Hermann Prince of Pückler-Muskau

‘Who is this remarkable strange man with his bezel fixed to a stick, with his blue tailcoat and light-coloured trousers, with his somewhat bent nose and pale face?’

Article in the Berliner Zeitung of 20 April 1836

A dazzling personality of the 19th century

Pückler was born in Muskau on 30 October 1785 as a Sunday’s child and the first child of Clementine Countess of Callenberg and the 16-year older Ludwig Carl Hans Erdmann Count of Pückler. His parents were unhappily married by contract. During his childhood, Pückler attended various educational institutions and began to study law in Leipzig but broke off his studies one year later to join the Garde du Corps in Dresden as a lieutenant. In 1806, heavily in debt, he fled from his creditors to Vienna and set off on a four-year youth tour to Italy. When his father died in 1811, Hermann Count of Pückler inherited the estate of Muskau, the then largest estate on German territory, and developed his first landscape design plans.

In Muskau Park, on which he worked from 1815 to 1845, he developed an internationally recognised »thumb print« in the design of landscape gardens based on the English model. In 1817, he got married to Lucie, who was nine years his senior, divorced Countess of Pappenheim and daughter of the Prussian State Chancellor Karl August of Hardenberg. She shared his passion for gardens and the plan for the magnificent landscape park on the River Neisse. But the park swallowed up their assets, the debts piled up and the sale of Muskau was looming. As a last resort, Lucie proposed a formal divorce so that Pückler could find himself a wealthy bride in England.

He toured for three years and although he did not find a wife in the end, Pückler devoted himself extensively to the landscape gardens and parks of England, Ireland and Wales on his journey. He reported his experiences in numerous letters to his ex-wife Lucie.
These letters, which appeared in 1830 as the book Tour of a German Prince (a.k.a. Letters of a Dead Man), became a bestseller, and the proceeds of the sale could be used temporarily to stop the sale of Muskau. Expensive journeys followed at the end of 1834. The Prince spent six years travelling in the Orient. From Cairo he brought Machbuba, a young girl from the slave market, with him to Muskau. In 1845, he had to sell the estate of Muskau because of high debts and, at Lucy’s request, they moved to Branitz.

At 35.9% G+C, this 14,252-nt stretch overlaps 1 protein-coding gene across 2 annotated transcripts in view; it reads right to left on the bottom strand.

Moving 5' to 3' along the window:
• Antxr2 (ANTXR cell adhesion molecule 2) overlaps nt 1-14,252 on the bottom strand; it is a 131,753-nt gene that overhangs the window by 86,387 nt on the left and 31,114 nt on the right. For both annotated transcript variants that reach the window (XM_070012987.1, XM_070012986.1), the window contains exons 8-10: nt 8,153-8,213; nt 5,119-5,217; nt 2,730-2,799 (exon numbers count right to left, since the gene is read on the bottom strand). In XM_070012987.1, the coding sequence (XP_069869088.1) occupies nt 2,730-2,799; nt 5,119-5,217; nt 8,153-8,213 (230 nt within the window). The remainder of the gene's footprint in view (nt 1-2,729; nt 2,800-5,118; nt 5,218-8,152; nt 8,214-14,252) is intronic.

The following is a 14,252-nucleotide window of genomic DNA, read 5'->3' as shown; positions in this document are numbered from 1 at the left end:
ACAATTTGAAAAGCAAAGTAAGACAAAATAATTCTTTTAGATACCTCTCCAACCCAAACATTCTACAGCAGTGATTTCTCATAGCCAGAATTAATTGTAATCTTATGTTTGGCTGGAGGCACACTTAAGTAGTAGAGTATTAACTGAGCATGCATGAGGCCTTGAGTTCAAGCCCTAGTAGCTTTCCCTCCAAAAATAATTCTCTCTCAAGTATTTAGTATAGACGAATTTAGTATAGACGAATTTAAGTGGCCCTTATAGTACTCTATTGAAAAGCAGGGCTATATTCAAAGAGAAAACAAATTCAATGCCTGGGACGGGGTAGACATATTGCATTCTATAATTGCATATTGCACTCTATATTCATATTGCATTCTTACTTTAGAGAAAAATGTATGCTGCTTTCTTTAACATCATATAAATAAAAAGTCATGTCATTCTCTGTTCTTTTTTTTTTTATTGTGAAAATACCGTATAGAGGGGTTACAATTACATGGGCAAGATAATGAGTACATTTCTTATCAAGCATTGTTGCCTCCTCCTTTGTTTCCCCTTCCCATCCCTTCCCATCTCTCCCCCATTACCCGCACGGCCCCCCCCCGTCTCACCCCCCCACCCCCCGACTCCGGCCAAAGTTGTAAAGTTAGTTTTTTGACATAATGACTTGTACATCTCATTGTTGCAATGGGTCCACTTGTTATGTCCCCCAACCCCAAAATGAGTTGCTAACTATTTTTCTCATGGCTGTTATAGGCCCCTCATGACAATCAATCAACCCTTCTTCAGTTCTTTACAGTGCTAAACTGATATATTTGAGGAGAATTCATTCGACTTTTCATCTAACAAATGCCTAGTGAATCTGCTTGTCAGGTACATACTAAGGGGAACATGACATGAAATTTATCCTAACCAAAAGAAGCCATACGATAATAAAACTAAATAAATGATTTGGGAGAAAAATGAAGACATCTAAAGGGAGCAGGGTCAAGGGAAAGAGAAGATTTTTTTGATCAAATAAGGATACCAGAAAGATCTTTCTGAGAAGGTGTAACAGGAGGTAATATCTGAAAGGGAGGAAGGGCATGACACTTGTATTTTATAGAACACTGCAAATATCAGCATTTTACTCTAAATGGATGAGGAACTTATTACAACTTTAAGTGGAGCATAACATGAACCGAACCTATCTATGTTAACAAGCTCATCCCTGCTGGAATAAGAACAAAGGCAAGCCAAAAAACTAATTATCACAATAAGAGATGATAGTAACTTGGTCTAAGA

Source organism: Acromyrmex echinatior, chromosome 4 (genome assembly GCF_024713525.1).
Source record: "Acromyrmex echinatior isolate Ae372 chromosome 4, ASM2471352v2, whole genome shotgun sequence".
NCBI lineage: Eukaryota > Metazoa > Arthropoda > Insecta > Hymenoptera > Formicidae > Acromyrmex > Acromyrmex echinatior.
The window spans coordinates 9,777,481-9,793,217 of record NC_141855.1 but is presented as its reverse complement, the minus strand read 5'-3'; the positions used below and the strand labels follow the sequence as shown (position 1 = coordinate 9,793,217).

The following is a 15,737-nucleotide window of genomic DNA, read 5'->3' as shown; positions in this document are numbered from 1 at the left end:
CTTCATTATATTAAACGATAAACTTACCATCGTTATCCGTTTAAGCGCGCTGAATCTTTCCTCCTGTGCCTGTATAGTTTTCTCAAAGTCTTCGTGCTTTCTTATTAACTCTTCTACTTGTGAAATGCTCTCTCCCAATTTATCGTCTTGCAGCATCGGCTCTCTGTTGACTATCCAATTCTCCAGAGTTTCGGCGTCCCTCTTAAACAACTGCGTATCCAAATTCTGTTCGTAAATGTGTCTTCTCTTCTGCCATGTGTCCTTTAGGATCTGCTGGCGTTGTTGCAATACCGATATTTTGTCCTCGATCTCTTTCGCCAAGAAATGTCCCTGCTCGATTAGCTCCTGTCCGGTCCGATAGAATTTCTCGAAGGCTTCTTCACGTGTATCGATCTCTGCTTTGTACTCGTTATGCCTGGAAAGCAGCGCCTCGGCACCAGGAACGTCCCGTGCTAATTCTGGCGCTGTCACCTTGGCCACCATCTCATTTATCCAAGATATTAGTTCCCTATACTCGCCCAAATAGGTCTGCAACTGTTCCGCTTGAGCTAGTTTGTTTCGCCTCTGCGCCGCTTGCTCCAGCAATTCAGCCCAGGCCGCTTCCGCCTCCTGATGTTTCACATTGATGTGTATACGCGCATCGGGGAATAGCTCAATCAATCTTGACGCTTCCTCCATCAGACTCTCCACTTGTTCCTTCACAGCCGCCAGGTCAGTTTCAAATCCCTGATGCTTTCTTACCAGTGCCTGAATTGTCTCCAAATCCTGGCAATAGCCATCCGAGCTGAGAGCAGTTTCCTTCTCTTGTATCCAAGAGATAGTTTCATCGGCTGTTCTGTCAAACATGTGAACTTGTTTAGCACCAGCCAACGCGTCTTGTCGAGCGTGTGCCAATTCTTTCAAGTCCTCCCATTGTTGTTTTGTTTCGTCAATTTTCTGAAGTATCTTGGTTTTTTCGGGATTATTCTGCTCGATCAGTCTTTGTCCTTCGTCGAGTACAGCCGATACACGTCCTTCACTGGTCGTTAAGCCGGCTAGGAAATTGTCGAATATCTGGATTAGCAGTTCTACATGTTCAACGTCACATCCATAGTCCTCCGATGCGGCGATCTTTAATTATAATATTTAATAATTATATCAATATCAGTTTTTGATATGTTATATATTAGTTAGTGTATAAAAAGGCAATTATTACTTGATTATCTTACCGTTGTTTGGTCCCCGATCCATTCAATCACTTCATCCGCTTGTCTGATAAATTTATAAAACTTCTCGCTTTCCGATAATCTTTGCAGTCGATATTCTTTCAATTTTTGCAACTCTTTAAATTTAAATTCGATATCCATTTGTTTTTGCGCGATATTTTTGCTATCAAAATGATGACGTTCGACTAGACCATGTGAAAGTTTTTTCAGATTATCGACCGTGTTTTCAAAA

Here Prince Pückler had the late baroque palace, once the mansion of his ancestors, extensively rebuilt and began, now 61 years old, to create once again a landscape park in the flat, sandy and barren landscape of Branitz, which became his masterpiece. Besides Muskau and Branitz, Pückler played a major role in the design of the park of Babelsberg and left his mark as a garden designer in the gardens of Ettersburg, Neuhardenberg, Wilhelmsthal, Altenstein and the Parisian Bois de Bologne.

In 1854, Lucie died at the age of 78. After her death, Pückler left the empty Branitz and travelled around for two years. Upon returning to Branitz, Prince Pückler began to work on the Tumulus and the land pyramid, travelled several times and ran an open, hospitable house.

Hermann Prince of Pückler-Muskau was in contact with important figures from politics, science and society of his time and – also through his lifestyle – lifted Branitz out of its provincial existence. Masterfully he understood how to put himself in the limelight with all levels of society.

He even staged his death through the burial in the Lake Pyramid of Branitz Park with a powerful final chord. Pückler died on 4 February 1871 and was buried in the Tumulus on 9 February.

Stages of life

1792–1804

Attendance of various educational institutions in Uhyst, Halle and Dessau, law studies in

1785

Born on 30 October in Muskau Palace

1811–1814

Takeover of the Muskau estate, first plans for the design of the Muskau landscape, participation in the anti-Napoleonic war of liberation

1804–1810

Vienna, 1807 Start of his youth tour through southern Germany, Switzerland, France and Italy. Stay with Goethe in Weimar

1815–1845

Design of the Muskau Park in the style of an English landscape garden

1814–1815

First journey to England

1822

Ennoblement to the princely rank

1817

Marriage with Lucie Countess of Pappenheim, born Baroness of Hardenberg-Reventlow

1826–1829

Second journey to England

1826

Formal divorce from Lucie for financial reasons in order to find a rich wife in England

1834

Publication of Pückler’s book Hints on Landscape Gardening
(Andeutungen über Landschaftsgärtnerei)

1830–1831

Publication of the first two volumes of Pückler’s book Tour of a German Prince (a.k.a. Letters of a Dead Man)

1843–1849

Involvement in the creation of numerous parks in Prussia and Thuringia

1834–1840

Orient journey: via Dresden, Frankfurt on Main, Paris, Toulon, Algeria, Tunisia, Malta, Greece, Crete, Egypt, the Holy Land, Lebanon, Syria, Turkey

1846

Start of works on Branitz Park. It formed the climax and conclusion in the art of the German landscape garden

1845

Sale of the Muskau estate, move to Branitz

1857

Pückler became first honorary citizen of the city of Cottbus

1854

Journey to Paris. Collaboration with the French Emperor Napoleon III. at the Bois de Boulogne

1871

Prince of Pückler-Muskau died on 4 February and was buried on 9 February in the Tumulus

Vignette Fürst Hermann von Pückler

Prince of Pückler

„Hochmütig durch Geburt und liberal durch Nachdenken und Urteil.“

Lucie Princess of Pückler

“Standesherrin und Gemahlin des Erlauchten Lou“

Vignette Lucie
Vignette Wappen

The noble Pückler family

Über 300 Jahre Familiengeschichte in Branitz.

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